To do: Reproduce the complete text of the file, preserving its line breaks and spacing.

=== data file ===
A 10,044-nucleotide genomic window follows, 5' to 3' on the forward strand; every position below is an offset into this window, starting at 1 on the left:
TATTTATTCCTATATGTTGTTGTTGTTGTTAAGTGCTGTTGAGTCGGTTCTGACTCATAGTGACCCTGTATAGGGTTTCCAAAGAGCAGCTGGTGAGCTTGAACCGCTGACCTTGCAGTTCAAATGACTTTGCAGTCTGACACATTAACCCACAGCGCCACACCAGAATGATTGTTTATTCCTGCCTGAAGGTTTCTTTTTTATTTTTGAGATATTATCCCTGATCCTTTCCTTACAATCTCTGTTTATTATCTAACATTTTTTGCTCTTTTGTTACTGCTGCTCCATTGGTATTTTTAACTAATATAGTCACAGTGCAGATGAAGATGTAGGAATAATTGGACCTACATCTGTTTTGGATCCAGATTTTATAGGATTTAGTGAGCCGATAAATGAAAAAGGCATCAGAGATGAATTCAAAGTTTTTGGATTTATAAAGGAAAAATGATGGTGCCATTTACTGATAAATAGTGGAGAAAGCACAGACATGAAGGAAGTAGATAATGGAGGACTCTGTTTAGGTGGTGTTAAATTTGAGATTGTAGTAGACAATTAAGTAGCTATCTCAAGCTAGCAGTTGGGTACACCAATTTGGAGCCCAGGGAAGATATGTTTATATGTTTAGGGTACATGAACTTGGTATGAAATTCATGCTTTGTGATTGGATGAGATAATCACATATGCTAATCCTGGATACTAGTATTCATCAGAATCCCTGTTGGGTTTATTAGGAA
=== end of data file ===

A 10,044-nucleotide genomic window follows, 5' to 3' on the forward strand; every position below is an offset into this window, starting at 1 on the left:
TATTTATTCCTATATGTTGTTGTTGTTGTTAAGTGCTGTTGAGTCGGTTCTGACTCATAGTGACCCTGTATAGGGTTTCCAAAGAGCAGCTGGTGAGCTTGAACCGCTGACCTTGCAGTTCAAATGACTTTGCAGTCTGACACATTAACCCACAGCGCCACACCAGAATGATTGTTTATTCCTGCCTGAAGGTTTCTTTTTTATTTTTGAGATATTATCCCTGATCCTTTCCTTACAATCTCTGTTTATTATCTAACATTTTTTGCTCTTTTGTTACTGCTGCTCCATTGGTATTTTTAACTAATATAGTCACAGTGCAGATGAAGATGTAGGAATAATTGGACCTACATCTGTTTTGGATCCAGATTTTATAGGATTTAGTGAGCCGATAAATGAAAAAGGCATCAGAGATGAATTCAAAGTTTTTGGATTTATAAAGGAAAAATGATGGTGCCATTTACTGATAAATAGTGGAGAAAGCACAGACATGAAGGAAGTAGATAATGGAGGACTCTGTTTAGGTGGTGTTAAATTTGAGATTGTAGTAGACAATTAAGTAGCTATCTCAAGCTAGCAGTTGGGTACACCAATTTGGAGCCCAGGGAAGATATGTTTATATGTTTAGGGTACATGAACTTGGTATGAAATTCATGCTTTGTGATTGGATGAGATAATCACATATGCTAATCCTGGATACTAGTATTCATCAGAATCCCTGTTGGGTTTATTAGGAA